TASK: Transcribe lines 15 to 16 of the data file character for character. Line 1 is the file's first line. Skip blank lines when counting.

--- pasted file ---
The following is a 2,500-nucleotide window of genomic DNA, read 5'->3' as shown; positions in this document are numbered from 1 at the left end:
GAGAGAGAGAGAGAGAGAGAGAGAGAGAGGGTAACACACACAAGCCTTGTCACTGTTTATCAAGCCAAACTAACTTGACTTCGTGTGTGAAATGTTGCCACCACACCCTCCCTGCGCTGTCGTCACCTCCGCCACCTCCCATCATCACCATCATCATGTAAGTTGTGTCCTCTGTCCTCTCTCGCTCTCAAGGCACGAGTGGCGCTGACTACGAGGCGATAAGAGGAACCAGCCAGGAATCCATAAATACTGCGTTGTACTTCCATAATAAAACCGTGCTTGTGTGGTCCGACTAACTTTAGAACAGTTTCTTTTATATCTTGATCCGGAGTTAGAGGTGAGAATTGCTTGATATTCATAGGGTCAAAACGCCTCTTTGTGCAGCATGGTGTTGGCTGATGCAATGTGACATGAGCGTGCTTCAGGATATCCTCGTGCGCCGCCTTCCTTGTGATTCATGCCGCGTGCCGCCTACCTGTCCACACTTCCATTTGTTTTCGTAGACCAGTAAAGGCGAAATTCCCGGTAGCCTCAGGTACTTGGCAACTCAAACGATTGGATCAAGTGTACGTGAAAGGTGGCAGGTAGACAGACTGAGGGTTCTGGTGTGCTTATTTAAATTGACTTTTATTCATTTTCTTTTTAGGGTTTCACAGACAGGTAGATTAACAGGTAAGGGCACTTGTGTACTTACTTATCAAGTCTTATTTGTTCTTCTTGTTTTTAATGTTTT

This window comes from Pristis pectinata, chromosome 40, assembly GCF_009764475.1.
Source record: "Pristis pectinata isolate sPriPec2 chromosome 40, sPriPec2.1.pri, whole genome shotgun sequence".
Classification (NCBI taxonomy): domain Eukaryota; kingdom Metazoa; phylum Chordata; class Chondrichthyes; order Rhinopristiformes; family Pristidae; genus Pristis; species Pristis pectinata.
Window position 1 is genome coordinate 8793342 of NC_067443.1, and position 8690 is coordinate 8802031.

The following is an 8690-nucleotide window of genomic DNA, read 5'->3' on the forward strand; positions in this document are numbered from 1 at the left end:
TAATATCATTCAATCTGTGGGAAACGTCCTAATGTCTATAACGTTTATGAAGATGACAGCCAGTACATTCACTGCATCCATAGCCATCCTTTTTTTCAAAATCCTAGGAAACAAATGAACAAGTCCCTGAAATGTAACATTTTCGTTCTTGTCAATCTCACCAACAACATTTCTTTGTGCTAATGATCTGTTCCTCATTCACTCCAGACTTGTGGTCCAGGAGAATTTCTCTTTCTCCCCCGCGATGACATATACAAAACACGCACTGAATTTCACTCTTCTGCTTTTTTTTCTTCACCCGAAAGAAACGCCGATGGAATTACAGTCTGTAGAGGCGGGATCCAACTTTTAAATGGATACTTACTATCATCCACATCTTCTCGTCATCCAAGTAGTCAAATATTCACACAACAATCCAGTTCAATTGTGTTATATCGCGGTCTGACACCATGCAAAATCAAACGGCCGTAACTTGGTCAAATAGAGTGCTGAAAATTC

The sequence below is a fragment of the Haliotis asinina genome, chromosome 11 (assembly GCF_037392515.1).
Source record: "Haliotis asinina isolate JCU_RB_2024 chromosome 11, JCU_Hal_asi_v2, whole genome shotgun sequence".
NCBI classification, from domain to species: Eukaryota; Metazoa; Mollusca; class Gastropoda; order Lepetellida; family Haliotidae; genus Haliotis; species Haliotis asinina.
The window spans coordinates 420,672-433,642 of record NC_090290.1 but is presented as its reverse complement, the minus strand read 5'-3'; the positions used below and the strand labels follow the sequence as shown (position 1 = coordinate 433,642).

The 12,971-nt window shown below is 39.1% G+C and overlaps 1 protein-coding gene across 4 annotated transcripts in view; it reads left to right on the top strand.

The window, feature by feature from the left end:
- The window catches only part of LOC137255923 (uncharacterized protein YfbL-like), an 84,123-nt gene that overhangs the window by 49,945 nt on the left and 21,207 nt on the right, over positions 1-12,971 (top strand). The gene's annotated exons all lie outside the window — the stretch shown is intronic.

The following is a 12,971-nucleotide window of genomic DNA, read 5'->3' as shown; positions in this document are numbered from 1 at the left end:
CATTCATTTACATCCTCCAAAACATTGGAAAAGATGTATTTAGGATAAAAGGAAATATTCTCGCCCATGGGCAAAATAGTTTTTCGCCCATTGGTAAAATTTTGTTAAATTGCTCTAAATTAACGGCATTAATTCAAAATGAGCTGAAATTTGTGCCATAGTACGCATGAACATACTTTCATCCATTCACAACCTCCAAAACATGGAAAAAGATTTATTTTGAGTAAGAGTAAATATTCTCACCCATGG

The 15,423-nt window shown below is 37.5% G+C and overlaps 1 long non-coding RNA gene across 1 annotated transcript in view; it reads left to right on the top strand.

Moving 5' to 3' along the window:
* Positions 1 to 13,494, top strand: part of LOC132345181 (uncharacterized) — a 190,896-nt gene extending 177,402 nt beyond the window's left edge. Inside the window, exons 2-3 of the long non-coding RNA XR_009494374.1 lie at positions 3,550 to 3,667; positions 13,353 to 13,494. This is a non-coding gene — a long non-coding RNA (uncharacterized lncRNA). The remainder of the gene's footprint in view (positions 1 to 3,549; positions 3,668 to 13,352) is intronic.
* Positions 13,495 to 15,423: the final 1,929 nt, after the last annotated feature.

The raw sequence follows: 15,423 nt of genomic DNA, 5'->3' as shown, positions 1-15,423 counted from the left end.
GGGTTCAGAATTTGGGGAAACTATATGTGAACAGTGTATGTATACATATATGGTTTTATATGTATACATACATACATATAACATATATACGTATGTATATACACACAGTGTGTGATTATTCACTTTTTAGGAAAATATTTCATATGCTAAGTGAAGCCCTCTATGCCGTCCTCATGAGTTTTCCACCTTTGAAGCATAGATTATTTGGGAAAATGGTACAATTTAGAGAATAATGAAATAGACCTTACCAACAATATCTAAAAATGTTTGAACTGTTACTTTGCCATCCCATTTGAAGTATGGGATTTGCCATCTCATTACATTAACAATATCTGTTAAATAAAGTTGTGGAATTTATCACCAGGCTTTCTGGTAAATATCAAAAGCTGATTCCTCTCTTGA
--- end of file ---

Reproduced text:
- The window catches only part of LOC137255923 (uncharacterized protein YfbL-like), an 84,123-nt gene that overhangs the window by 49,945 nt on the left and 21,207 nt on the right, over positions 1-12,971 (top strand). The gene's annotated exons all lie outside the window — the stretch shown is intronic.

The following is a 12,971-nucleotide window of genomic DNA, read 5'->3' as shown; positions in this document are numbered from 1 at the left end: